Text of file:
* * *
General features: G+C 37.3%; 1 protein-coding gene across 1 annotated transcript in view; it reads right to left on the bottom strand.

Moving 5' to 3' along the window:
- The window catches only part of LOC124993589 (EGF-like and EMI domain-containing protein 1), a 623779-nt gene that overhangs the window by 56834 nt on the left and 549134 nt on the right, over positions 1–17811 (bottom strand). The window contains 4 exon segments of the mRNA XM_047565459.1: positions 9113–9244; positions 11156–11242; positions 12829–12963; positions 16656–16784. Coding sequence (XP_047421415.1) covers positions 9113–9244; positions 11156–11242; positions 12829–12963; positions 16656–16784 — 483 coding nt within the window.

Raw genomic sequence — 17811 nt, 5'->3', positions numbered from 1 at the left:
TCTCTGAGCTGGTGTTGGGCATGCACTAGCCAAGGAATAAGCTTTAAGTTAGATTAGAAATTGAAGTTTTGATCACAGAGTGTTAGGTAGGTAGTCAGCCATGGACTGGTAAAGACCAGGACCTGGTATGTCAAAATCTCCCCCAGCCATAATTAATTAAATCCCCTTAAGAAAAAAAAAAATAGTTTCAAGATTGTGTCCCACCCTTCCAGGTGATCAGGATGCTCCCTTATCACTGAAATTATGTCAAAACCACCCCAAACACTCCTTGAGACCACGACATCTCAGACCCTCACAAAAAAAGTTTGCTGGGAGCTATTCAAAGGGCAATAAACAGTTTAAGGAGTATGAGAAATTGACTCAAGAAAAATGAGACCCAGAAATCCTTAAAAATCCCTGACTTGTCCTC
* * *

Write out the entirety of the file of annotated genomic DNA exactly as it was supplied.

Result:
General features: G+C 37.3%; 1 protein-coding gene across 1 annotated transcript in view; it reads right to left on the bottom strand.

Moving 5' to 3' along the window:
- The window catches only part of LOC124993589 (EGF-like and EMI domain-containing protein 1), a 623779-nt gene that overhangs the window by 56834 nt on the left and 549134 nt on the right, over positions 1–17811 (bottom strand). The window contains 4 exon segments of the mRNA XM_047565459.1: positions 9113–9244; positions 11156–11242; positions 12829–12963; positions 16656–16784. Coding sequence (XP_047421415.1) covers positions 9113–9244; positions 11156–11242; positions 12829–12963; positions 16656–16784 — 483 coding nt within the window.

Raw genomic sequence — 17811 nt, 5'->3', positions numbered from 1 at the left:
TCTCTGAGCTGGTGTTGGGCATGCACTAGCCAAGGAATAAGCTTTAAGTTAGATTAGAAATTGAAGTTTTGATCACAGAGTGTTAGGTAGGTAGTCAGCCATGGACTGGTAAAGACCAGGACCTGGTATGTCAAAATCTCCCCCAGCCATAATTAATTAAATCCCCTTAAGAAAAAAAAAAATAGTTTCAAGATTGTGTCCCACCCTTCCAGGTGATCAGGATGCTCCCTTATCACTGAAATTATGTCAAAACCACCCCAAACACTCCTTGAGACCACGACATCTCAGACCCTCACAAAAAAAGTTTGCTGGGAGCTATTCAAAGGGCAATAAACAGTTTAAGGAGTATGAGAAATTGACTCAAGAAAAATGAGACCCAGAAATCCTTAAAAATCCCTGACTTGTCCTC